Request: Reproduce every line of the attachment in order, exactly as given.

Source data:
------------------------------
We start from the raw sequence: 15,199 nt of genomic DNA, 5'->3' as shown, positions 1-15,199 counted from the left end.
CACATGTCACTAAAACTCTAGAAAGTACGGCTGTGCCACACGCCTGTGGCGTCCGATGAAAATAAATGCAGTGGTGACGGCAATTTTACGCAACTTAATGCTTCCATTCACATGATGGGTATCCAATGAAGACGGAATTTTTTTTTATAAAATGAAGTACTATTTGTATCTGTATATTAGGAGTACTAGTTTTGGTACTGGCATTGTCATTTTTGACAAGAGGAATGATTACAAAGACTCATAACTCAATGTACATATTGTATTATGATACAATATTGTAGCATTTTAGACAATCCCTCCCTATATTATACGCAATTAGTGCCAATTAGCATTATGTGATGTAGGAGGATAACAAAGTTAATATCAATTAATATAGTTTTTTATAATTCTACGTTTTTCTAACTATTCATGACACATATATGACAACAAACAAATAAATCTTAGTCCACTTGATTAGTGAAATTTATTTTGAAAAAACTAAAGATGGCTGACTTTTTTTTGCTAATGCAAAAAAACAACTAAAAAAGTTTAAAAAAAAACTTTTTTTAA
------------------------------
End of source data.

We start from the raw sequence: 15,199 nt of genomic DNA, 5'->3' as shown, positions 1-15,199 counted from the left end.
CACATGTCACTAAAACTCTAGAAAGTACGGCTGTGCCACACGCCTGTGGCGTCCGATGAAAATAAATGCAGTGGTGACGGCAATTTTACGCAACTTAATGCTTCCATTCACATGATGGGTATCCAATGAAGACGGAATTTTTTTTTATAAAATGAAGTACTATTTGTATCTGTATATTAGGAGTACTAGTTTTGGTACTGGCATTGTCATTTTTGACAAGAGGAATGATTACAAAGACTCATAACTCAATGTACATATTGTATTATGATACAATATTGTAGCATTTTAGACAATCCCTCCCTATATTATACGCAATTAGTGCCAATTAGCATTATGTGATGTAGGAGGATAACAAAGTTAATATCAATTAATATAGTTTTTTATAATTCTACGTTTTTCTAACTATTCATGACACATATATGACAACAAACAAATAAATCTTAGTCCACTTGATTAGTGAAATTTATTTTGAAAAAACTAAAGATGGCTGACTTTTTTTTGCTAATGCAAAAAAACAACTAAAAAAGTTTAAAAAAAAACTTTTTTTAA